When William Shatner went to space on Jeff Bezos’ Blue Origin space shuttle on Oct. 13, 2021, he called the experience “among the strongest feelings of grief I have ever encountered.”
“The contrast between the vicious coldness of space and the warm nurturing of Earth below filled me with overwhelming sadness,” the actor said upon his return. “Every day, we are confronted with the knowledge of further destruction of Earth at our hands … my trip to space was supposed to be a celebration; instead, it felt like a funeral.”
The perspective shift in those who have seen our planet from above is said to be profound. But until now, the vast majority of those have come from a specialized cohort of scientists and engineers.
A new space travel experience company is looking to change that — without the negative environmental impacts typically associated with space travel.
The new space travel experience company Space Perspective offers the world’s first eco-friendly passenger flight to the edge of our planet’s atmosphere.
On Earth Day 2023, the company announced its partnership with EARTHDAY.ORG to encourage the public to protect Earth’s unique and fragile environment.
Space Perspective was founded by Jane Poynter and Taber MacCallum in order to make space travel more accessible and more enjoyable than it has ever been before.
As the company’s website explains, each flight is powered by a SpaceBalloon full of hydrogen, which is lighter than air. This tried-and-true technology has been used for decades by NASA.
Rising at a gentle 12 miles per hour, the SpaceBalloon lifts the Neptune Capsule, a floating lounge with floor-to-ceiling windows on all sides for a clear view of the Earth below.
The Spaceship Neptune carries passengers on a 6-hour journey: two hours rising steadily above the Earth, two floating at the edge of space, and two descending to an easy water landing. Passengers will enjoy a bar, refreshments, Wi-fi, and a restroom on board.
The typical capsule holds plush, reclining seats for eight passengers and one pilot, but the furniture can also be swapped out to meet special requests. According to Poynter, the capsule could hold a dining table or even an altar for a wedding.
“We’ve already had people wanting to be the first marriage in space, so we’ll see who is the first,” she told The Cool Down.
Poynter and MacCallum were both members of the original Biosphere 2 crew in 1991.
Biosphere 2 was designed as an enclosed ecosystem made to support a small crew of humans and everything they needed to survive long-term, in the hope that astronauts might one day inhabit similar bases on other planets.
Poynter says that her two years in the sealed environment with MacCallum and six other crew members led directly to the creation of Space Perspective.
“We could see the edges of our world,” she told The Cool Down. “It gave me this incredible attachment to our planetary biosphere.”
“It turns out that that experience is very like the ones that astronauts have of seeing our Earth from the outside,” Poynter added. “They, too, see the edges of our world and understand how finite it is … Ever since then, my co-founder, Taber MacCallum, and I wanted to take everybody to space to have that incredible experience.”
To bring this vision of Earth to more of its inhabitants, Space Perspective released an inspiring one-minute video announcing its partnership with EARTHDAY.ORG.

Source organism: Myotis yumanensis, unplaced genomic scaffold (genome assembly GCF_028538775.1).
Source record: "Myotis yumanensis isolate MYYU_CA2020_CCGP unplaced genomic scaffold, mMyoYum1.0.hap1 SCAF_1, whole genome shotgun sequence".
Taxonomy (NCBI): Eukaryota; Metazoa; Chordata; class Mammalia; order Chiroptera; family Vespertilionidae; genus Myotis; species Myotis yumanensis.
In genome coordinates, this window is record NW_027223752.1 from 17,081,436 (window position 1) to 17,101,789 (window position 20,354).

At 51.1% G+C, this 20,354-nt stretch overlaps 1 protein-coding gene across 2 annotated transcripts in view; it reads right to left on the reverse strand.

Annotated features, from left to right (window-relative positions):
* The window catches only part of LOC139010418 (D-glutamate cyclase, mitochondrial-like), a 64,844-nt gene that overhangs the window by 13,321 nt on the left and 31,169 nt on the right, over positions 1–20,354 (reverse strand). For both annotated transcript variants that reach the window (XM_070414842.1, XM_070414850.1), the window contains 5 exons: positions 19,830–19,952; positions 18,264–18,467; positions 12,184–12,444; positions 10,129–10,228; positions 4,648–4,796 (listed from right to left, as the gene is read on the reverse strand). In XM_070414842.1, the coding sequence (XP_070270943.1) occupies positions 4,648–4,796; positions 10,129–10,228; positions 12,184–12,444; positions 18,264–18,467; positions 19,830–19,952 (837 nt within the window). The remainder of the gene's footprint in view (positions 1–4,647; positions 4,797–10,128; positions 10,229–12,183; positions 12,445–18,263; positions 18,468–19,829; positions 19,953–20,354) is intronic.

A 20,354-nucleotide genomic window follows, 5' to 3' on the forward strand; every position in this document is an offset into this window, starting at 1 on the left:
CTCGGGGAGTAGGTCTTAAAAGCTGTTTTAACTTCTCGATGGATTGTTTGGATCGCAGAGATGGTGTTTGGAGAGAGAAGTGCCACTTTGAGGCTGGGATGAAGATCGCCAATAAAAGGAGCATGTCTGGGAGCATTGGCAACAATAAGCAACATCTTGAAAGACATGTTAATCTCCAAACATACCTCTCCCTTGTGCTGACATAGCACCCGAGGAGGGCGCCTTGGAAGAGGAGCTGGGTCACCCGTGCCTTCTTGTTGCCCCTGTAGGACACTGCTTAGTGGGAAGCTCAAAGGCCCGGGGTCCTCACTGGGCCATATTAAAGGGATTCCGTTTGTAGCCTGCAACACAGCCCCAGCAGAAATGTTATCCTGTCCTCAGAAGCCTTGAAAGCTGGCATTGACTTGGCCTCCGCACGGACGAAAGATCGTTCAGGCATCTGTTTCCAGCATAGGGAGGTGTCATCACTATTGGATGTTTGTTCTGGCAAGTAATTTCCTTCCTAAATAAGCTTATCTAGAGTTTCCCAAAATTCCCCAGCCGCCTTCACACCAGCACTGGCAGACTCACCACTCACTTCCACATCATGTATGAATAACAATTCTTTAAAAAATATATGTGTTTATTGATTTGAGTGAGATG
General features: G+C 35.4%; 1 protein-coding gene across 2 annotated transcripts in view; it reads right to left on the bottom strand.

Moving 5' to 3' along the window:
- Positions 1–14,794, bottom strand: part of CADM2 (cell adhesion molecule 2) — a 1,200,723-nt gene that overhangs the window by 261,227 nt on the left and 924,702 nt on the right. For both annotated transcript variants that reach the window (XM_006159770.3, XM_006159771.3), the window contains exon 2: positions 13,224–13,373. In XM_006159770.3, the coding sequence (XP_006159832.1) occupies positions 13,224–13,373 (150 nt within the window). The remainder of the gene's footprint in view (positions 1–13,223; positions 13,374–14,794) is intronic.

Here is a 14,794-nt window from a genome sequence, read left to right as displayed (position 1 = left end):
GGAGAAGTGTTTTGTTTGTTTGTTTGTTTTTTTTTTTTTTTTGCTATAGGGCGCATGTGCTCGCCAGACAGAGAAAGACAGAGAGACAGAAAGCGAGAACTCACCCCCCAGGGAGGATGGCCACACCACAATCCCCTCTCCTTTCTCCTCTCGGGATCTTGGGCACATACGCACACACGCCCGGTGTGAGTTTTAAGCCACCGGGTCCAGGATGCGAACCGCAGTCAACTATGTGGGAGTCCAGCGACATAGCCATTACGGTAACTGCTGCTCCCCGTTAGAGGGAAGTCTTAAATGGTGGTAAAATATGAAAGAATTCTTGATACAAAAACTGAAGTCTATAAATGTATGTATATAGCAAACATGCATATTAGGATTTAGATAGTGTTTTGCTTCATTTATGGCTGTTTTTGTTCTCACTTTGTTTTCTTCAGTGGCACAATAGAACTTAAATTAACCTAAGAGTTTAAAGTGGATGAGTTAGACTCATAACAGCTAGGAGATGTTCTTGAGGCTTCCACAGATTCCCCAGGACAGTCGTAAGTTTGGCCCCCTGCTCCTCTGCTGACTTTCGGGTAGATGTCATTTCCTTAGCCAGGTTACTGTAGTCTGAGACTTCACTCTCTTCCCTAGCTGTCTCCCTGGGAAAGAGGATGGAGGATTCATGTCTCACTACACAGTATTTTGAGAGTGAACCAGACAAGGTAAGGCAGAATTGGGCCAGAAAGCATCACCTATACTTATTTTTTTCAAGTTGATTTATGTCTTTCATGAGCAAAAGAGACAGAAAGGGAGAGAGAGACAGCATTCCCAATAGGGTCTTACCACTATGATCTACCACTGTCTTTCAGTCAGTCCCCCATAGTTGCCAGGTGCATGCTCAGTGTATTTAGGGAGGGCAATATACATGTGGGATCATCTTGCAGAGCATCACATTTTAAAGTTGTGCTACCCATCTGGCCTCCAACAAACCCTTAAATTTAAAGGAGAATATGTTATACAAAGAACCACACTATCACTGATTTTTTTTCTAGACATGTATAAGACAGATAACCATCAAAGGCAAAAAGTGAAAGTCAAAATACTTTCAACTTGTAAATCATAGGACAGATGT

The spot was created with the help and support of award-winning writer, producer, and director Ann Druyan. Druyan is the widow and frequent collaborator of renowned astronomer Carl Sagan, whose immortal words from his book “Pale Blue Dot: A Vision of the Human Future in Space” feature in the video.
According to Druyan, the first images of Earth from space, taken by the Apollo 11 mission in 1969, led to a “sea change in our thinking” about the environment.
“Any living organism has one task, and that is not to foul its nest: not to destroy the environment that sustains it, in order to pass its genes on to the next generation,” she told The Cool Down. “We’re in a kind of race between our destructiveness, our seemingly uncontrollable impulse to consume and devour everything in our path, and our wisdom.”
By operating Space Perspective, Poynter hopes to bring that vision to as many people as possible.
“What would happen if every teacher had seen Earth in space?” she asked. “What would happen if all our leaders had seen Earth in space, our community leaders? It would be a different conversation.”
She added that Space Perspective also hopes to invite artists and writers to join in the experience.
Poynter is also proud to be reaching space in the most gentle and eco-friendly way possible.
Instead of forceful rockets that spread debris and fumes, Spaceship Neptune will rely on a reusable pod, recyclable balloons, and renewable hydrogen.
“We’re using the laws of physics to go to space in an extremely low-energy way,” Poynter explained. “We’re just sitting on top of the atmosphere just like an ice cube sits on top of a glass of water.”
To make up for the comparatively small amount of heat-trapping gas that the company does produce, it purchases carbon credits. This year, the company backed the Blue Carbon project via Cool Effect.
Space Perspective has sold over 1,200 tickets so far at the price of $125,000 per seat and plans on launching its first passenger flights in late 2024.
While the price tag is by no means affordable to the masses yet, it’s certainly more accessible than a flight on Blue Origin, which can run into the multi-millions.
Join our free newsletter for weekly updates on the coolest innovations improving our lives and saving our planet.